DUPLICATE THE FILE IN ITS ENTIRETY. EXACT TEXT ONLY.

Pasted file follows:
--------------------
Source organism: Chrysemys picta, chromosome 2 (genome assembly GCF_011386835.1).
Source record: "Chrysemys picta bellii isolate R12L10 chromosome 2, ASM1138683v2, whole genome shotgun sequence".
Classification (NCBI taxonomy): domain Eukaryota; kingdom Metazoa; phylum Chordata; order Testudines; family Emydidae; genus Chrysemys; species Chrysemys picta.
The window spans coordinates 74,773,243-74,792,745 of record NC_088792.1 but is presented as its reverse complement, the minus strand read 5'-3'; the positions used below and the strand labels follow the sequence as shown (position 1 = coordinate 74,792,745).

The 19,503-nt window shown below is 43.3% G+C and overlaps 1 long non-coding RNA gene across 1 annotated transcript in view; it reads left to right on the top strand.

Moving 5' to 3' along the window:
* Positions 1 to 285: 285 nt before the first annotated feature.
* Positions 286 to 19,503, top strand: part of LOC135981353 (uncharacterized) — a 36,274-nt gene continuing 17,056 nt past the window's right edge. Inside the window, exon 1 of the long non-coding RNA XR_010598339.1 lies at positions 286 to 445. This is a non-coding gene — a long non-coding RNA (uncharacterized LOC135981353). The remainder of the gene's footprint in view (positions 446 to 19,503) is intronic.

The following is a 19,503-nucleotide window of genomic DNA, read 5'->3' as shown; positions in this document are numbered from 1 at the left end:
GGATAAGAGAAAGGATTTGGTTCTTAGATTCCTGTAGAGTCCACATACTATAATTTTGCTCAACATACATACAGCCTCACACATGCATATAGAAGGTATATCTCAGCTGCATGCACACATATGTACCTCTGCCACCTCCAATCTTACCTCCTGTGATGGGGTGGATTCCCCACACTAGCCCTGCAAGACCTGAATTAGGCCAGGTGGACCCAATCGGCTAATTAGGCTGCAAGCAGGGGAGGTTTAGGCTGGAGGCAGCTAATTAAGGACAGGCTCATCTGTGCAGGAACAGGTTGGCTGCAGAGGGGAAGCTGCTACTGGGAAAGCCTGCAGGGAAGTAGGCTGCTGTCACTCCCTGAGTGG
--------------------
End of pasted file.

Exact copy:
Source organism: Chrysemys picta, chromosome 2 (genome assembly GCF_011386835.1).
Source record: "Chrysemys picta bellii isolate R12L10 chromosome 2, ASM1138683v2, whole genome shotgun sequence".
Classification (NCBI taxonomy): domain Eukaryota; kingdom Metazoa; phylum Chordata; order Testudines; family Emydidae; genus Chrysemys; species Chrysemys picta.
The window spans coordinates 74,773,243-74,792,745 of record NC_088792.1 but is presented as its reverse complement, the minus strand read 5'-3'; the positions used below and the strand labels follow the sequence as shown (position 1 = coordinate 74,792,745).

The 19,503-nt window shown below is 43.3% G+C and overlaps 1 long non-coding RNA gene across 1 annotated transcript in view; it reads left to right on the top strand.

Moving 5' to 3' along the window:
* Positions 1 to 285: 285 nt before the first annotated feature.
* Positions 286 to 19,503, top strand: part of LOC135981353 (uncharacterized) — a 36,274-nt gene continuing 17,056 nt past the window's right edge. Inside the window, exon 1 of the long non-coding RNA XR_010598339.1 lies at positions 286 to 445. This is a non-coding gene — a long non-coding RNA (uncharacterized LOC135981353). The remainder of the gene's footprint in view (positions 446 to 19,503) is intronic.

The following is a 19,503-nucleotide window of genomic DNA, read 5'->3' as shown; positions in this document are numbered from 1 at the left end:
GGATAAGAGAAAGGATTTGGTTCTTAGATTCCTGTAGAGTCCACATACTATAATTTTGCTCAACATACATACAGCCTCACACATGCATATAGAAGGTATATCTCAGCTGCATGCACACATATGTACCTCTGCCACCTCCAATCTTACCTCCTGTGATGGGGTGGATTCCCCACACTAGCCCTGCAAGACCTGAATTAGGCCAGGTGGACCCAATCGGCTAATTAGGCTGCAAGCAGGGGAGGTTTAGGCTGGAGGCAGCTAATTAAGGACAGGCTCATCTGTGCAGGAACAGGTTGGCTGCAGAGGGGAAGCTGCTACTGGGAAAGCCTGCAGGGAAGTAGGCTGCTGTCACTCCCTGAGTGG